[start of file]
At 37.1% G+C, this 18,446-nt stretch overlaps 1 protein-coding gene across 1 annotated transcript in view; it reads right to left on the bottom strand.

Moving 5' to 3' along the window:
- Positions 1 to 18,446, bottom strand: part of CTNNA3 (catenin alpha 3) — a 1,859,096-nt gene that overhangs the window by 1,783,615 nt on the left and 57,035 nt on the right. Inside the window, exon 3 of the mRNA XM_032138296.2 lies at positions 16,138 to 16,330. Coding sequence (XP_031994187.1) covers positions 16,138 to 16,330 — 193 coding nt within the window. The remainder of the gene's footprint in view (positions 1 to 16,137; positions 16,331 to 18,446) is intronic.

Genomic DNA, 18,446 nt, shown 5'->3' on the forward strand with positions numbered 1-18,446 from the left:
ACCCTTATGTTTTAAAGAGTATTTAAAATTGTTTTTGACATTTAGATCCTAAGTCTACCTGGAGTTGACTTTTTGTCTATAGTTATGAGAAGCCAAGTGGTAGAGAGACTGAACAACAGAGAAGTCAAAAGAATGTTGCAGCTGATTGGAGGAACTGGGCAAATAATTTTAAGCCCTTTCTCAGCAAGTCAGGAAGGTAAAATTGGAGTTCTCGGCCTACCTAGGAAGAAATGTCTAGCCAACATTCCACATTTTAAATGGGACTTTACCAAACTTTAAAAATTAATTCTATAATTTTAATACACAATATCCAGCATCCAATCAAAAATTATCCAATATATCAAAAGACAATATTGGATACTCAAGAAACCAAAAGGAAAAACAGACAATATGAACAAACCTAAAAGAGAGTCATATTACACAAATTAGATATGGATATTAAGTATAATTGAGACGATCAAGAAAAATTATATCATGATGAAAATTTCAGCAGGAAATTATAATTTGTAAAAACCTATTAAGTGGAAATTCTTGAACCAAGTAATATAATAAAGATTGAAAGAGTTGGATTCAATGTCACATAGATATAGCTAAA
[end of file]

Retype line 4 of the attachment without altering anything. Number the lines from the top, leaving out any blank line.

Genomic DNA, 18,446 nt, shown 5'->3' on the forward strand with positions numbered 1-18,446 from the left: